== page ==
Last editedOct 20202 min read
Call options and put options are derivatives (other examples of derivatives include credit default swaps), which means that their price movements are based on the price movements of other financial products. But what’s the difference between call and put options? Find out everything you need to know about these types of investment options, right here.
What are options?
Before we get started on call and put options, it’s essential to understand, on a more fundamental level, what is meant by the term “option.” Essentially, options are contracts that provide buyers with a right to buy/sell an underlying asset or security at a specific price (referred to as a “strike price”) and by a particular date. Now that you know what an option is, let’s explore call and put options in a little more depth.
Put options explained
Put options are investments that traders will buy if they expect the price of the underlying asset to fall within a specific timeframe.
In this case, the strike price is the price at which traders can sell the underlying asset. For example, buyers of a stock put option with a strike price of £100 can use their option to sell the stock for £100 before the expiration date.
Buyers need to pay a premium for the right to sell the stock at the strike price for a given period. This premium goes to the put seller, which is why writing put options can be an effective means of generating income.
Calculating the cost of the put option is relatively simple. Put options represent 100 shares of the underlying stock. So, to determine the price of the option, simply multiply the underlying share price by a factor of 100.
Call options explained
Call options are investments that traders will buy if they expect the price of the underlying asset to rise within a certain timeframe.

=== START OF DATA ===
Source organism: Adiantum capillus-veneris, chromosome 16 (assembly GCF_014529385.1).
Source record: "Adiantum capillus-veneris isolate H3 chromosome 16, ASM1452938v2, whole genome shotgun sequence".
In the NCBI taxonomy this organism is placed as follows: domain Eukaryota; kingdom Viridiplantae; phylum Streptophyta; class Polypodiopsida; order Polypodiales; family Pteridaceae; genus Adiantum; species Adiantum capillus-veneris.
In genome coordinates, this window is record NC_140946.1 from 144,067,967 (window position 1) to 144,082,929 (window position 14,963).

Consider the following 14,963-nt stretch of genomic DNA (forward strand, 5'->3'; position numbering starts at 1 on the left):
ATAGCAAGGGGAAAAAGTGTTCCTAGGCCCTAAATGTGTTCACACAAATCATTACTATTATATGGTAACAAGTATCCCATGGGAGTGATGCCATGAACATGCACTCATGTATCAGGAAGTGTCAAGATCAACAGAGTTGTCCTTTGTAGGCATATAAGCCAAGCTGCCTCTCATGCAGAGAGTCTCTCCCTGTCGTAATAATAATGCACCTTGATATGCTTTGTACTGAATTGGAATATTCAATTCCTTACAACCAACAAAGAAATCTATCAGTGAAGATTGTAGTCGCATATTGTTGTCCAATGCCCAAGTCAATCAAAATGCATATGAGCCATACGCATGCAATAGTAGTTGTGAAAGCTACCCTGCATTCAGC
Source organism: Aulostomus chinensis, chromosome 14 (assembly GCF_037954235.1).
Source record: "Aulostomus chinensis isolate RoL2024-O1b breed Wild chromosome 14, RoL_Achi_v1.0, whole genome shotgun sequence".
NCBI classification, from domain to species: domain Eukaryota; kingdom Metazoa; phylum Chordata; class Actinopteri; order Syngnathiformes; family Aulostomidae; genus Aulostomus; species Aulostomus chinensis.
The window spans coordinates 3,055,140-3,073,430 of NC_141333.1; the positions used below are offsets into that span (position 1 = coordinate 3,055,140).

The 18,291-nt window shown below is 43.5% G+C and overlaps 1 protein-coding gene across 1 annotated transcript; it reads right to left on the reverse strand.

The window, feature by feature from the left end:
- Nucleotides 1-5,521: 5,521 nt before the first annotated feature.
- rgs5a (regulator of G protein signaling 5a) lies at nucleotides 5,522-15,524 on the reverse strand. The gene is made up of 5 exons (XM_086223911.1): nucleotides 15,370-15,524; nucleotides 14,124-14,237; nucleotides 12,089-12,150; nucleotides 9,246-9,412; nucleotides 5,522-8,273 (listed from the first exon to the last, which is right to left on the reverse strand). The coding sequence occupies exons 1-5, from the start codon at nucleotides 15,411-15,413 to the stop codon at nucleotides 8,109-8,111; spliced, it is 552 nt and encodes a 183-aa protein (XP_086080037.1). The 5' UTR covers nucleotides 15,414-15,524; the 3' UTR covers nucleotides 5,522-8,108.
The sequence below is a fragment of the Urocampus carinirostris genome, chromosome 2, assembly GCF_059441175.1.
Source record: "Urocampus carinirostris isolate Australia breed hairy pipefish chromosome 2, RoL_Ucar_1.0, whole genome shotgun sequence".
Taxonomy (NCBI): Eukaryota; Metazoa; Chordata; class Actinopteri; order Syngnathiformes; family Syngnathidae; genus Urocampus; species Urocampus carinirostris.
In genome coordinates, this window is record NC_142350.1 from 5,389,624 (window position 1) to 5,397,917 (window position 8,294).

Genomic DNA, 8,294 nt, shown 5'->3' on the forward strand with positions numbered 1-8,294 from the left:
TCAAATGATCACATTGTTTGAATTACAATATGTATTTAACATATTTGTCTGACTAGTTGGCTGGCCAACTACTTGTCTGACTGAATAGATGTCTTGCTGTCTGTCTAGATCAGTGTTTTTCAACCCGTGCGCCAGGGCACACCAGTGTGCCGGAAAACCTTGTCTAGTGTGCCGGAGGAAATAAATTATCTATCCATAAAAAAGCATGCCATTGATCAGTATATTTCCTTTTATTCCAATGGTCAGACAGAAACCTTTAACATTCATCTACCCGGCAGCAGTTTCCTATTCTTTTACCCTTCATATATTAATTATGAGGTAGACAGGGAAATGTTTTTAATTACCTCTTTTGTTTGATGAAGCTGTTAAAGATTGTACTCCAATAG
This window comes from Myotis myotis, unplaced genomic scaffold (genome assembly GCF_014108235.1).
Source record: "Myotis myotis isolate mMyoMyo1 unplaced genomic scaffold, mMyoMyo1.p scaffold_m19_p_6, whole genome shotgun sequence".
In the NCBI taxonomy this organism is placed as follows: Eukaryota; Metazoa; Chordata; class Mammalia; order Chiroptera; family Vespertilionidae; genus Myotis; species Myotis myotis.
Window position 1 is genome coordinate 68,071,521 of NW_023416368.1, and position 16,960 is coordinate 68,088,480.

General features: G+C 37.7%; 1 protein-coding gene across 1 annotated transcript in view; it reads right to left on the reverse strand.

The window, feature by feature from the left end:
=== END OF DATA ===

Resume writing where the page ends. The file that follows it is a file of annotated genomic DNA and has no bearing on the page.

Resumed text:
For call options, the strike price is the predetermined price at which the buyer can purchase the underlying asset. For example, traders who have purchased a stock call option with a strike price of £100 can use the option to buy the stock at £100 before the expiration date.
It’s important to remember that unless the current price of the underlying asset is below the strike price, then it isn’t worth using the option, as you could simply make more money by buying the asset on the market.
Just as with put options, buyers of call options need to pay a premium for the right to purchase the stock at the strike price. This premium goes to the call seller.
So, how do you calculate the call option? It’s the same process as for put options. One call option represents 100 shares of the underlying stock, so to find out the cost of the contract, take the price and multiply it by 100.
Understanding the differences between call and put options
As you can see, call and put options represent very different trading instruments. Whereas investors buy call options when they expect a stock to rise, they’ll sell put options when they anticipate a stock to fall. If you want to hedge your portfolio against loss, options can be a viable option, although it’s also worth remembering that call and put options will always have an element of risk. However, if you’re happy to accept those risks, you may be able to reap substantial rewards.
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